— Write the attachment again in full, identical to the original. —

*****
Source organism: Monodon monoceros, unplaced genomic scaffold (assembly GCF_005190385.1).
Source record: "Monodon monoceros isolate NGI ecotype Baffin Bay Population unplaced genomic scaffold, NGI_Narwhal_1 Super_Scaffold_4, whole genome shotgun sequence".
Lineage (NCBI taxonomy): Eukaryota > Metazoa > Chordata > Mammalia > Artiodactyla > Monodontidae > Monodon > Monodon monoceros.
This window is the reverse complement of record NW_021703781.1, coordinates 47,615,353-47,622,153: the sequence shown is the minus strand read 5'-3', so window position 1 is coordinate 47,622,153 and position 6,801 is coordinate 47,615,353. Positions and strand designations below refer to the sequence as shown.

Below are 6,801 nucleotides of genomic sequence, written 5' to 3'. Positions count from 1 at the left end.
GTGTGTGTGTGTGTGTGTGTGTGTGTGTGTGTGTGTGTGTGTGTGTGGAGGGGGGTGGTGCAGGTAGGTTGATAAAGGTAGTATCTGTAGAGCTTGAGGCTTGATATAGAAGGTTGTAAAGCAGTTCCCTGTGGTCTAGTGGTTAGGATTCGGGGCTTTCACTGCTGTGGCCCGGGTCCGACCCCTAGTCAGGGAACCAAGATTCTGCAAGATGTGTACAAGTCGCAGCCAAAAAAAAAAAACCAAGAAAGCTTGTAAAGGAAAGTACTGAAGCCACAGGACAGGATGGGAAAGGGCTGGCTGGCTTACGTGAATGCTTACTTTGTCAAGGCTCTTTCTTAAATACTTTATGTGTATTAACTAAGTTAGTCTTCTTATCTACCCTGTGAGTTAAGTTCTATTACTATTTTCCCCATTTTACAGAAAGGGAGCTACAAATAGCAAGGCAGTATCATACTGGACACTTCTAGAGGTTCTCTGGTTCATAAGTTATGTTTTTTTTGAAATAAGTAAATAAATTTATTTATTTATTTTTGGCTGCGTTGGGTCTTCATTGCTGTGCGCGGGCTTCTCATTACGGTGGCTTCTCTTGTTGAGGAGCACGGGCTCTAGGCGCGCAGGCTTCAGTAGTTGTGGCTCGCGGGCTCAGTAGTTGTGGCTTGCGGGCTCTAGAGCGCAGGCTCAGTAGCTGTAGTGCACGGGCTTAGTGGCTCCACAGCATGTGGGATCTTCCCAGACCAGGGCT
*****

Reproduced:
Source organism: Monodon monoceros, unplaced genomic scaffold (assembly GCF_005190385.1).
Source record: "Monodon monoceros isolate NGI ecotype Baffin Bay Population unplaced genomic scaffold, NGI_Narwhal_1 Super_Scaffold_4, whole genome shotgun sequence".
Lineage (NCBI taxonomy): Eukaryota > Metazoa > Chordata > Mammalia > Artiodactyla > Monodontidae > Monodon > Monodon monoceros.
This window is the reverse complement of record NW_021703781.1, coordinates 47,615,353-47,622,153: the sequence shown is the minus strand read 5'-3', so window position 1 is coordinate 47,622,153 and position 6,801 is coordinate 47,615,353. Positions and strand designations below refer to the sequence as shown.

Below are 6,801 nucleotides of genomic sequence, written 5' to 3'. Positions count from 1 at the left end.
GTGTGTGTGTGTGTGTGTGTGTGTGTGTGTGTGTGTGTGTGTGTGTGGAGGGGGGTGGTGCAGGTAGGTTGATAAAGGTAGTATCTGTAGAGCTTGAGGCTTGATATAGAAGGTTGTAAAGCAGTTCCCTGTGGTCTAGTGGTTAGGATTCGGGGCTTTCACTGCTGTGGCCCGGGTCCGACCCCTAGTCAGGGAACCAAGATTCTGCAAGATGTGTACAAGTCGCAGCCAAAAAAAAAAAACCAAGAAAGCTTGTAAAGGAAAGTACTGAAGCCACAGGACAGGATGGGAAAGGGCTGGCTGGCTTACGTGAATGCTTACTTTGTCAAGGCTCTTTCTTAAATACTTTATGTGTATTAACTAAGTTAGTCTTCTTATCTACCCTGTGAGTTAAGTTCTATTACTATTTTCCCCATTTTACAGAAAGGGAGCTACAAATAGCAAGGCAGTATCATACTGGACACTTCTAGAGGTTCTCTGGTTCATAAGTTATGTTTTTTTTGAAATAAGTAAATAAATTTATTTATTTATTTTTGGCTGCGTTGGGTCTTCATTGCTGTGCGCGGGCTTCTCATTACGGTGGCTTCTCTTGTTGAGGAGCACGGGCTCTAGGCGCGCAGGCTTCAGTAGTTGTGGCTCGCGGGCTCAGTAGTTGTGGCTTGCGGGCTCTAGAGCGCAGGCTCAGTAGCTGTAGTGCACGGGCTTAGTGGCTCCACAGCATGTGGGATCTTCCCAGACCAGGGCT